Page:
The bottom line: Prohibitions of cosmetic features did not work in 1994, and are going nowhere in 2019. So called “Universal Background Checks” can never block a mass murder. Red flag laws are both too much and too little – too much in the sense that they are guaranteed to be misused and abused, and too little in the sense that by focusing only on guns, they leave someone who is truly troubled, possibly without guns, but also without help.
The Republican attempts to offer a “reasonable compromise” by repackaging the anti-rights Democrats’ snake oil as “Gun Control Lite” will only hurt Republicans. It is an attempt to appease people who will never vote for them, by alienating one of the most important segments of their constituency. The gun community of 2019 will not stand for it. As my late father Neal Knox used to say, no matter how much tartar sauce you pour on rotten fish, it’s still rotten.
Republicans need positive strategies to attack the issue – genuine strategies, as opposed to the slow-motion surrender too many Republicans have offered over the past few years. Here are some suggestions:
Once they start down the gun control path, Democrats can be safely relied on to self-destruct, if you just give them time and space, and don’t interfere.
First, Democrats will almost always overreach, offering proposals that are repugnant to the vast majority of Americans, such as Robert Francis “Beto” O’Rourke’s declaration; “Hell, yes, we’re going to take your AR-15, your AK-47.” Republicans stepping in and trying to soften these Democrat proposals into “something that can pass,” is just stupid.
Second, Democrats can be counted on to kill any bill that does not give them the level of government control that they always build into their proposals. The only amendments Republicans should ever offer, should be “poison pill” provisions that seem reasonable to most people, but which they know Democrats will reject.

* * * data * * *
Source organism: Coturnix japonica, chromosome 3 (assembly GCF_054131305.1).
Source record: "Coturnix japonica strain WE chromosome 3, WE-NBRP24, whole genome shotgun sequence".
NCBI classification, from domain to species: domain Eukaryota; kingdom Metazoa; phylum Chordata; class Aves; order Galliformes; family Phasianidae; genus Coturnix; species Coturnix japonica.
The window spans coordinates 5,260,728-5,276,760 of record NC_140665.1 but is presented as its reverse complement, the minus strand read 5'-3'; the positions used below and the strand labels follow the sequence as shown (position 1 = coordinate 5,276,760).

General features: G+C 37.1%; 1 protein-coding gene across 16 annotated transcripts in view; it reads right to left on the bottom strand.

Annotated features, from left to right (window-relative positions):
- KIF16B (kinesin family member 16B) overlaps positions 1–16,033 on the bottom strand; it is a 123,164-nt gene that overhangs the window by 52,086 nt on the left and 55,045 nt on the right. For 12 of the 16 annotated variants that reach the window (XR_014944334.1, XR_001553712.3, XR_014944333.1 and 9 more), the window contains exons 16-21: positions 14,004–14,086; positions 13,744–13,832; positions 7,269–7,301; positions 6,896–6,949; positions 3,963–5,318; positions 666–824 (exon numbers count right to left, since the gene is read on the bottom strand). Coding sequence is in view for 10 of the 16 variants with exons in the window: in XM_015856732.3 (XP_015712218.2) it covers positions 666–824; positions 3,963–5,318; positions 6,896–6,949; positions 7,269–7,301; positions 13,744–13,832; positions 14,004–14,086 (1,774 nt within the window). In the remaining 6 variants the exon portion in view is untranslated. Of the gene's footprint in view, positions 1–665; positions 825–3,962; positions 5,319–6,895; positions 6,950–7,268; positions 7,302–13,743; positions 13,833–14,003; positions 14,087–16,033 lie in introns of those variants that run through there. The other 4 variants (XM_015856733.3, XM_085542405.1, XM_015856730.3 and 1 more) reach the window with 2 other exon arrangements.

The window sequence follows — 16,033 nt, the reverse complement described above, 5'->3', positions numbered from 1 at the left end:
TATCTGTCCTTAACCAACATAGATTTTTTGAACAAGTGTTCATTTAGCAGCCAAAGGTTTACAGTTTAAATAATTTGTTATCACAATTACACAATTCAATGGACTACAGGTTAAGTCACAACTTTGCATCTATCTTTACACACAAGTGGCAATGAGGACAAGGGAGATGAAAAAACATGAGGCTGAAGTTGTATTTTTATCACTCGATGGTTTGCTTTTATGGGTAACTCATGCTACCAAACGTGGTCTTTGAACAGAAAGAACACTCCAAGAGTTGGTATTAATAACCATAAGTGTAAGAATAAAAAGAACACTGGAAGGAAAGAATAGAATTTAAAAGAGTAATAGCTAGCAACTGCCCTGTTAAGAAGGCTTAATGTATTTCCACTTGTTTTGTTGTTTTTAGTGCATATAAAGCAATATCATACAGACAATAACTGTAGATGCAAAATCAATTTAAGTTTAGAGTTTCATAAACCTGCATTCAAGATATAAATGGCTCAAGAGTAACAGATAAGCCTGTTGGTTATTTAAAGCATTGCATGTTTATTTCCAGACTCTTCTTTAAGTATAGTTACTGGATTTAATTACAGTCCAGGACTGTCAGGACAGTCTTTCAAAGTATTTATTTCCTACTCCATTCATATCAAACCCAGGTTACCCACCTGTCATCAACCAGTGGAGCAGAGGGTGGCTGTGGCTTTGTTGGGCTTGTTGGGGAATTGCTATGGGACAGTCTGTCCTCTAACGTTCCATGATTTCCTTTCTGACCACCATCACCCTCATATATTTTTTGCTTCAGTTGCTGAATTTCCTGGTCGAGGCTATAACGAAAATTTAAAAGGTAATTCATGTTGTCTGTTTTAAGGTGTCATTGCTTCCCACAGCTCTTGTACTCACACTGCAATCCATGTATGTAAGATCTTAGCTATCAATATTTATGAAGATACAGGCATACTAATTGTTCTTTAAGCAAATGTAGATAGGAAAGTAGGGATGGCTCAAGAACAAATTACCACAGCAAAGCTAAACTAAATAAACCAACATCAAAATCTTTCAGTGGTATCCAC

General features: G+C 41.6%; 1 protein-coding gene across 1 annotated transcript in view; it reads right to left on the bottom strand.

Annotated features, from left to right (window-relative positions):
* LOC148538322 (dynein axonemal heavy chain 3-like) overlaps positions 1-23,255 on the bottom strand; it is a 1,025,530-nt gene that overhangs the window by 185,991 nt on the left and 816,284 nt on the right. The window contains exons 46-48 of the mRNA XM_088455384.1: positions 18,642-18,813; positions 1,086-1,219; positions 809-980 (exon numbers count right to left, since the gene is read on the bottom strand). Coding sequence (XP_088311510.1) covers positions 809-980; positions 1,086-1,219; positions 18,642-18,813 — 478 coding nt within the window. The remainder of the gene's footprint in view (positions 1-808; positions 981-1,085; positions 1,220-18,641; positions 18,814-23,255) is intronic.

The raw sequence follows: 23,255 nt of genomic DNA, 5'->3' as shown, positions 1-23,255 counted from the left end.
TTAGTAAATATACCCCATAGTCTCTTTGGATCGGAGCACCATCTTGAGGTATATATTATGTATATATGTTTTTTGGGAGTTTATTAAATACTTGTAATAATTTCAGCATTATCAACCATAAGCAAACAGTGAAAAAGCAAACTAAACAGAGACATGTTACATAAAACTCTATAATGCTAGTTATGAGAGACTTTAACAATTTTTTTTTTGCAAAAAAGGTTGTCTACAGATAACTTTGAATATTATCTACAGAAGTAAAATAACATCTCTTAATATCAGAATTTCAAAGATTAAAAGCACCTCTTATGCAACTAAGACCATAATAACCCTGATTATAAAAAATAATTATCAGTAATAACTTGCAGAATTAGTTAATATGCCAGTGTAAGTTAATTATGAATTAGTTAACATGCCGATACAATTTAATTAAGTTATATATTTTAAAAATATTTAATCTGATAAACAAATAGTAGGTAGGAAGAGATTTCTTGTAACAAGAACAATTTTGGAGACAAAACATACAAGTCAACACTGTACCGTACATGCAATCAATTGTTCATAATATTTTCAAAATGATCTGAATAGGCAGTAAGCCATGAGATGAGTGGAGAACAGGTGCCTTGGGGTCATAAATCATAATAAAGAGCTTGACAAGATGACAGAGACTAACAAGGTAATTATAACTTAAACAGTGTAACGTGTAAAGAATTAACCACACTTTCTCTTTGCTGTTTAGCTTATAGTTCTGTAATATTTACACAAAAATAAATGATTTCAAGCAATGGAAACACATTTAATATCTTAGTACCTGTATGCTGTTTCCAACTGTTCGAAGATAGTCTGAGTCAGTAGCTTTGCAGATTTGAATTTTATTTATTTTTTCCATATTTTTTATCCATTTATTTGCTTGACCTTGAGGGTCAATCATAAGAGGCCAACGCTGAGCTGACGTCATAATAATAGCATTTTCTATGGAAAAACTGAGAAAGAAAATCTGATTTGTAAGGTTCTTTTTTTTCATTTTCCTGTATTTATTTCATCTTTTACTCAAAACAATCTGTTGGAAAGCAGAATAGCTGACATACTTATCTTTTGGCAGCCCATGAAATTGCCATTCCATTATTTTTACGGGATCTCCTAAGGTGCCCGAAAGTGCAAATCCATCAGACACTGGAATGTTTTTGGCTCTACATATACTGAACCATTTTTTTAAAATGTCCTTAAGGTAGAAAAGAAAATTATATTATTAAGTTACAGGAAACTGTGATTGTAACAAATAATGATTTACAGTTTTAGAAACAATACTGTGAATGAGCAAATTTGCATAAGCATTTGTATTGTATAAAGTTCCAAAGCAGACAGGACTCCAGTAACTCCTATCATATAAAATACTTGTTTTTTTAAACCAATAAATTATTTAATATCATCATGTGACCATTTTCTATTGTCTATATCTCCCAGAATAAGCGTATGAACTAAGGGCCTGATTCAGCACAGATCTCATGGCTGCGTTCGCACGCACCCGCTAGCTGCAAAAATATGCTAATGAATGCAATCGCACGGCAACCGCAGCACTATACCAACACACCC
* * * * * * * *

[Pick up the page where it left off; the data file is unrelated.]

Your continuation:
Of the 4 basic proposals, Democrats know that a gun ban is a non-starter, so they’re just blowing smoke with that one. Likewise, magazine bans should also be dead in the water, but Republicans have allowed those to get more traction. The murderer at Parkland used 10-round magazines. The murderer at Sandy Hook used higher-capacity mags, but swapped them out several times before they were empty (what’s known as “tactical reloads,” a trick learned from video games). This is probably going to be used by Democrats as a trading chip. They know they don’t have a likely chance of passing it, so they’ll offer to take it off the table as a “compromise.”
The stated objective is to “keep guns out of the hands of people who shouldn’t have them.” But one of the core features of UBC proposals that is rarely talked about is the requirement for paperwork on the buyers, the sellers, and the guns. If the objective is just to prevent acquisition by prohibited persons, why are Democrats so insistent on creating a paper trail?